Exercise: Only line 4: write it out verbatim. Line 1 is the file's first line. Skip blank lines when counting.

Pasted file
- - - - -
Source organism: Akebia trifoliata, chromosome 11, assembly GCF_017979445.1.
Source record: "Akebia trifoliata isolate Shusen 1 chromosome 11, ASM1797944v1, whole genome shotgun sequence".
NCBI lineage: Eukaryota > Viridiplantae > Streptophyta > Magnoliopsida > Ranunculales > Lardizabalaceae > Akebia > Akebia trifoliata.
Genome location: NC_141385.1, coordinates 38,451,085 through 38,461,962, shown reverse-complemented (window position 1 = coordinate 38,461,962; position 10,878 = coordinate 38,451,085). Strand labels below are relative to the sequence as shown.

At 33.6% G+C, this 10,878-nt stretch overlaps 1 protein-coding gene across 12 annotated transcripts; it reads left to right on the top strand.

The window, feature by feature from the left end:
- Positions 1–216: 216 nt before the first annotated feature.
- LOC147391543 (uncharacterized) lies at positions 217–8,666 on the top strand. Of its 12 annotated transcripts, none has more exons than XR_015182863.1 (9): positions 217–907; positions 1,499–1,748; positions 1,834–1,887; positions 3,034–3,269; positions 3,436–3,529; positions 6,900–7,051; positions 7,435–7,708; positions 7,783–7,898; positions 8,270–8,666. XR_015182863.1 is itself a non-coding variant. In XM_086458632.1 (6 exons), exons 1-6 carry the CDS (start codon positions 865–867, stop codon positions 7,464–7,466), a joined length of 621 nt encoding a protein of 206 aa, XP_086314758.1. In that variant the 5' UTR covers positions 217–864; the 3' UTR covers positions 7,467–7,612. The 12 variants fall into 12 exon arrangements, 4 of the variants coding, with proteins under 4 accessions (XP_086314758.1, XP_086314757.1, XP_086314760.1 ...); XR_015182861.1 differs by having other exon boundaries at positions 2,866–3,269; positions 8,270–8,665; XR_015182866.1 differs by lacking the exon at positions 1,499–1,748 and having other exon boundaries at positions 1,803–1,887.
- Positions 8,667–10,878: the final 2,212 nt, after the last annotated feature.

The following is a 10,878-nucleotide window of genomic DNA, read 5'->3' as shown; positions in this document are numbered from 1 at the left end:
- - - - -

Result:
Genome location: NC_141385.1, coordinates 38,451,085 through 38,461,962, shown reverse-complemented (window position 1 = coordinate 38,461,962; position 10,878 = coordinate 38,451,085). Strand labels below are relative to the sequence as shown.